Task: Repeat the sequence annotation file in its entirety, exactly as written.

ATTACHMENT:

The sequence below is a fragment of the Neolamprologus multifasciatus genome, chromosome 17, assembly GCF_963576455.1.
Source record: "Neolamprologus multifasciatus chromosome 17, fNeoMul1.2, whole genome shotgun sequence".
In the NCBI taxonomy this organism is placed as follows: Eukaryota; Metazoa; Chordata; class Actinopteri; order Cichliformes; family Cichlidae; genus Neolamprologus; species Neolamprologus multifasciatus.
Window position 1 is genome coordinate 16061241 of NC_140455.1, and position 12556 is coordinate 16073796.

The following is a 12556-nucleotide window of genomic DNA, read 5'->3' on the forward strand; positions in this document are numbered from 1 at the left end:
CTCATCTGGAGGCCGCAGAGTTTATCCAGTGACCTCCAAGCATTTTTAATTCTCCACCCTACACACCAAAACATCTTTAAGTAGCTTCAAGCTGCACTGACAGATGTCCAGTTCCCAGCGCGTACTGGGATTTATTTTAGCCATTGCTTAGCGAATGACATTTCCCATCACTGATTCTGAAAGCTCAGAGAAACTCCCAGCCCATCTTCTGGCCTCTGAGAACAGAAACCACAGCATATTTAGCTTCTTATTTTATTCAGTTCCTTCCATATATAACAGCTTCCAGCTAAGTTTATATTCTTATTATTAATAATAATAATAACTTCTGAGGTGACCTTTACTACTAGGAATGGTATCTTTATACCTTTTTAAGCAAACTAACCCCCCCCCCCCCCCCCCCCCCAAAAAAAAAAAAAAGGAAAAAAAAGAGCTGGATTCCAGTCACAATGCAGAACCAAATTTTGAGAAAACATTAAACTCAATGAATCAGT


The sequence below is a fragment of the Neolamprologus multifasciatus genome, chromosome 17, assembly GCF_963576455.1.
Source record: "Neolamprologus multifasciatus chromosome 17, fNeoMul1.2, whole genome shotgun sequence".
In the NCBI taxonomy this organism is placed as follows: Eukaryota; Metazoa; Chordata; class Actinopteri; order Cichliformes; family Cichlidae; genus Neolamprologus; species Neolamprologus multifasciatus.
Window position 1 is genome coordinate 16061241 of NC_140455.1, and position 12556 is coordinate 16073796.

The following is a 12556-nucleotide window of genomic DNA, read 5'->3' on the forward strand; positions in this document are numbered from 1 at the left end:
CTCATCTGGAGGCCGCAGAGTTTATCCAGTGACCTCCAAGCATTTTTAATTCTCCACCCTACACACCAAAACATCTTTAAGTAGCTTCAAGCTGCACTGACAGATGTCCAGTTCCCAGCGCGTACTGGGATTTATTTTAGCCATTGCTTAGCGAATGACATTTCCCATCACTGATTCTGAAAGCTCAGAGAAACTCCCAGCCCATCTTCTGGCCTCTGAGAACAGAAACCACAGCATATTTAGCTTCTTATTTTATTCAGTTCCTTCCATATATAACAGCTTCCAGCTAAGTTTATATTCTTATTATTAATAATAATAATAACTTCTGAGGTGACCTTTACTACTAGGAATGGTATCTTTATACCTTTTTAAGCAAACTAACCCCCCCCCCCCCCCCCCCCCCAAAAAAAAAAAAAAGGAAAAAAAAGAGCTGGATTCCAGTCACAATGCAGAACCAAATTTTGAGAAAACATTAAACTCAATGAATCAGT